The underlying mechanism involves injury and inflammation of epithelial and sub-epithelial cells. These cells then lose the ability to repair the tissue, in particular they lose the ability to regenerate the epithelial or outermost layer, leading to the excess growth of cells that cause scarring.[11][6][1] There are multiple pathways of the disease including fibrotic, lymphocytic, and antibody-mediated that have been described. However, while each pathway has a more unique starting point and cause, the result is still injury and inflammation leading to scarring of the lung tissue.[11] The scarred tissue then makes the expiration phase of respiration more difficult, leading to air not being expelled from the lungs. This is termed "air-trapping", which can be seen on medical imaging.[6] Since the scarring is non-reversible, the disease generally does not improve over time, and depending on the inciting can progress to death.[11]


Example of early disease with mild flattening of the diaphragm

Bronchiolitis obliterans is often diagnosed based on the symptoms of obstructive lung disease following lung injury. The definitive diagnosis is through biopsy, but due to the variable distribution of lesions, leading to falsely negative tests, and invasive nature of this procedure it is often not performed.[6][11] Several tests are often needed to diagnose bronchiolitis obliterans, including spirometry, diffusing capacity of the lung tests (DLCO), lung volume tests, chest X-rays, high-resolution CT (HRCT), and lung biopsy.[11][4]

Pulmonary function testing[edit]

Spirometry tests usually show an obstructive pattern and is the most common presentation.[6] A slightly reduced to normal forced vital capacity (FVC), and a reduced FEV1 to FVC ratio and forced expiratory volume (FEV) with little to no correction with the use of bronchodilators are common findings.[11][4] Lung volume tests may show hyperinflation (excessive air in lungs caused by air trapping). Diffusing capacity of the lung (DLCO) tests are usually normal; people with early-stage OB are more likely to have normal DLCO.[41] FEV1 (forced expiratory volume in 1 second) should be above 80% of predicted values to be considered normal. Bronchiolitis obliterans reduces this to between 16% and 21%.[42]

Medical imaging[edit]

Early in the disease chest radiography is typically normal but may show hyperinflation.[6] As the disease progresses a reticular pattern with thickening of airway walls may be present.[4][6] HRCT can also show air trapping when the person being scanned breathes out completely; it can also show thickening in the airway and haziness in the lungs.[11] A common finding on HRCT is patchy areas of decreased lung density, signifying reduced vascular caliber and air trapping. This pattern is often described as a "mosaic pattern", and may indicate bronchiolitis obliterans.[6]

Lung biopsy[edit]

Transthoracic lung biopsies are preferable for diagnosis of constrictive BO compared to transbronchial biopsies; regardless of the type of biopsy, a diagnosis may only be achieved by examination of multiple samples.[30] Transthoracic biopsies are preferred over transbronchial due to the heterogeneity and distribution of the lesions.[11] OB can be further classified into two categories: constrictive or proliferative.[11] The constrictive pattern is demonstrated by peribronchiolar cellular infiltrates which eventually causes small airway damage and leads to subepithelial fibrosis.[11] The bronchial muscle can eventually become fibrosed which can be identified with trichrome staining.[11] In regards to proliferative disease, intraluminal buds called "Masson bodies" fill the lumen, which results in bronchiolar plugging.[11] Often people with proliferative disease will show butterfly wing-like appearance under microscopy.[11] One key determinate that can be seen on biopsy to differentiate constrictive from proliferative disease is the extent of lesions. Both lesions are localized from the small bronchi to the membranous bronchi, but in constrictive disease, the lesions are intermittent while proliferative disease has a continuous distribution.[11]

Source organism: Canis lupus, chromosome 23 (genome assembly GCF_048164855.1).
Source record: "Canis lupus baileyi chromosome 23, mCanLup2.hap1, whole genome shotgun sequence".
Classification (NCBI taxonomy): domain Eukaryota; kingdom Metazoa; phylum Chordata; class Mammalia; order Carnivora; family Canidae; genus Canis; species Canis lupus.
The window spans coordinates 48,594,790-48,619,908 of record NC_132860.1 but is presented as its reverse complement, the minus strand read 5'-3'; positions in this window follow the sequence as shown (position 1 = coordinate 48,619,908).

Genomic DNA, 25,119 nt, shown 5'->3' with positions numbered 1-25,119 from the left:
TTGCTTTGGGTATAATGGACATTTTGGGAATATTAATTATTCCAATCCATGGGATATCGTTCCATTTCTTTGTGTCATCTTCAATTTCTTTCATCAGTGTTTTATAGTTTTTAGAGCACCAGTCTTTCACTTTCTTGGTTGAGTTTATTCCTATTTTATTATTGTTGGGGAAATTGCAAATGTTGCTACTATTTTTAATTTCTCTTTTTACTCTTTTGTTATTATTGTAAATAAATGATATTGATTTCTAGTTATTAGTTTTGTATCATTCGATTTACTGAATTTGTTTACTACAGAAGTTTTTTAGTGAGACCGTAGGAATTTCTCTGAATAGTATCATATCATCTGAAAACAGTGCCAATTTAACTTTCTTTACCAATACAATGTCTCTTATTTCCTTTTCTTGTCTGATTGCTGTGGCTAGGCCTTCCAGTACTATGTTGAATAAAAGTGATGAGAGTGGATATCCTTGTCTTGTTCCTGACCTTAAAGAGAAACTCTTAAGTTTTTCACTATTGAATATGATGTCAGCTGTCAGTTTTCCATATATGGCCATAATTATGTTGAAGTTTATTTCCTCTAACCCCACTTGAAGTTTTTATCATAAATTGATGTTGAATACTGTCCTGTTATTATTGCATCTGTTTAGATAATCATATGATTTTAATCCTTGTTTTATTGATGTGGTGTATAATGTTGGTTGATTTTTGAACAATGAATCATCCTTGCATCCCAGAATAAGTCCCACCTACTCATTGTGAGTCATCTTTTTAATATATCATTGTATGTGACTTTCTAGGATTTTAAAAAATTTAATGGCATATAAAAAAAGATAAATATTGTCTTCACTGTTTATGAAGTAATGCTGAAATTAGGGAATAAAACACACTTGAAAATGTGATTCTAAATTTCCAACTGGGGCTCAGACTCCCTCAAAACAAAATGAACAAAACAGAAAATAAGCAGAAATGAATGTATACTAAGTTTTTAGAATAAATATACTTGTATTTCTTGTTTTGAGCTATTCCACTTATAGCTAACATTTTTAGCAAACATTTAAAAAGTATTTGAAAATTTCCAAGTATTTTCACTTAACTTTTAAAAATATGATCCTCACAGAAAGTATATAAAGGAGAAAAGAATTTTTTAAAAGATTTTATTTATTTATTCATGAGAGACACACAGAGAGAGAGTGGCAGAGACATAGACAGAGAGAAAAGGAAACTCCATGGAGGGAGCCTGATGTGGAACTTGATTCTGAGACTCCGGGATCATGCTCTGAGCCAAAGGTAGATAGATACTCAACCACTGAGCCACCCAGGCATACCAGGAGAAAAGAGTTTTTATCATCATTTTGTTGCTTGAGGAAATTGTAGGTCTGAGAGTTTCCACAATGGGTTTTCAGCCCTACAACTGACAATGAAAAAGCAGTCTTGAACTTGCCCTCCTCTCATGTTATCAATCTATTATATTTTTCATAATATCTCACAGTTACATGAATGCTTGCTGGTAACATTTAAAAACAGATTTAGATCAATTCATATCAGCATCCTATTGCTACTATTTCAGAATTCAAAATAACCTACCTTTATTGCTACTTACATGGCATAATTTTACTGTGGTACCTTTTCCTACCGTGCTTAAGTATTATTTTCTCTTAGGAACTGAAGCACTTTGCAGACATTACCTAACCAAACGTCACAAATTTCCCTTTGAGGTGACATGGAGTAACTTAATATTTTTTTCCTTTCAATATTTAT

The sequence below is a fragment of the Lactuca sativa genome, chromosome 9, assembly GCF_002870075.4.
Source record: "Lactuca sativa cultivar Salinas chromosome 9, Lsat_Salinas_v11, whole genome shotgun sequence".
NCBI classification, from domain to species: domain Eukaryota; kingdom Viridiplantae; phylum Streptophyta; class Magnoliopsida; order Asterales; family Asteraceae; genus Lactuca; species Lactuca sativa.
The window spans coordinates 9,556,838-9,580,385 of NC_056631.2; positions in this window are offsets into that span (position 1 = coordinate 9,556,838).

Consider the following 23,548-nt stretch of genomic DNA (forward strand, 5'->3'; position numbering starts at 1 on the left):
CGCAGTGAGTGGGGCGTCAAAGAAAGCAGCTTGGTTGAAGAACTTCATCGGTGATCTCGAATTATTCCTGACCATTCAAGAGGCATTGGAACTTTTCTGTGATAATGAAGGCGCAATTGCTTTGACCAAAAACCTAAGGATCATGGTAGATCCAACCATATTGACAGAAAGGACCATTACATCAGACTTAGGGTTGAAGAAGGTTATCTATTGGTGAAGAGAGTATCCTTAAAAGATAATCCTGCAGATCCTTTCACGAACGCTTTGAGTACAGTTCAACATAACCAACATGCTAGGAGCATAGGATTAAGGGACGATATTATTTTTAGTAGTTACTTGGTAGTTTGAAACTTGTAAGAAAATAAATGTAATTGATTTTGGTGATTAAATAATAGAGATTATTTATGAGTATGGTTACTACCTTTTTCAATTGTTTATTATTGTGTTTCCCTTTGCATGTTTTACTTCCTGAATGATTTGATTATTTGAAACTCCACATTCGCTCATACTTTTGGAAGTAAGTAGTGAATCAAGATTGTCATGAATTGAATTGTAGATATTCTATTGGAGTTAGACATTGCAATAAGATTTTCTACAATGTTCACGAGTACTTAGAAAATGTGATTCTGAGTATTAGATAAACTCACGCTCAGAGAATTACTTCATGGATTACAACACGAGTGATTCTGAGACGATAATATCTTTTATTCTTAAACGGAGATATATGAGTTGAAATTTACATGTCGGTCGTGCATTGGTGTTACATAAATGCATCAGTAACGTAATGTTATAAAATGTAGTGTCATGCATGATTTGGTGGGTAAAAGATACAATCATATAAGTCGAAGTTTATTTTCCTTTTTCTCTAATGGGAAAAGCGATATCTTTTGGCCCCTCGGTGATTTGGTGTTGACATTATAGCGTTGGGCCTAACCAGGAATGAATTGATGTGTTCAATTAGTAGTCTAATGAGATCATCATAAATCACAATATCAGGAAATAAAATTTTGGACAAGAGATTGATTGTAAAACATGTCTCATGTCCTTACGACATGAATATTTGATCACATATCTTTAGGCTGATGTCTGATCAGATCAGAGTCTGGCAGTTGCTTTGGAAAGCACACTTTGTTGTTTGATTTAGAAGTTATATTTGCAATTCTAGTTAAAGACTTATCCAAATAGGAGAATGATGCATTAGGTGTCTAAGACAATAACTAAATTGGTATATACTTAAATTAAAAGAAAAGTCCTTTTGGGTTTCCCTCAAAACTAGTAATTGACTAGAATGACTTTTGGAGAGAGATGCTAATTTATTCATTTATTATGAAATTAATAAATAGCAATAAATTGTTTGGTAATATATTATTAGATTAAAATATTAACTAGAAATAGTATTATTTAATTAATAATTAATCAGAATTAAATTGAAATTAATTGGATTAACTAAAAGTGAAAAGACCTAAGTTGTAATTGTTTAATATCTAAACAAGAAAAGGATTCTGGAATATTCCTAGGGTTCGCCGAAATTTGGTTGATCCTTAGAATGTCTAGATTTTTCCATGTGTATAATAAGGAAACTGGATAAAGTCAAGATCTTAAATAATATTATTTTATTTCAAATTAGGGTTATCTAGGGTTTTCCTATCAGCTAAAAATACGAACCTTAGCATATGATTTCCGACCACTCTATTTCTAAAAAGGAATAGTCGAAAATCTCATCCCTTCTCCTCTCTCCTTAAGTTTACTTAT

Differential diagnosis[edit]

Other conditions that can present similarly include chronic obstructive pulmonary disease, asthma, bronchiectasis, hypersensitivity pneumonitis, and pneumonia.[30][43]



Disease caused by exposure to industrial inhalants and burn pits can be prevented with the use of engineering controls (e.g., exhaust hoods or closed systems), personal protective equipment, monitoring of potentially affected personnel, worker education and training.[citation needed]


The primary prevention of bronchiolitis obliterans in people who have received either lung transplant or HSCT therapy is immunosuppression.[6] In regards to post lung transplantation, the combination of calcineurin inhibitor combined with a purine synthesis inhibitor and a glucocorticoid is the general regimen used.[6] People also have a baseline post-transplant lung function testing done in order to determine if their lung function is declining over time. People who are post-HSCT their immunosuppressive regimen typically includes methotrexate in combination with a calcineurin inhibitor to prevent GVHD, a risk factor for developing bronchiolitis obliterans.[6]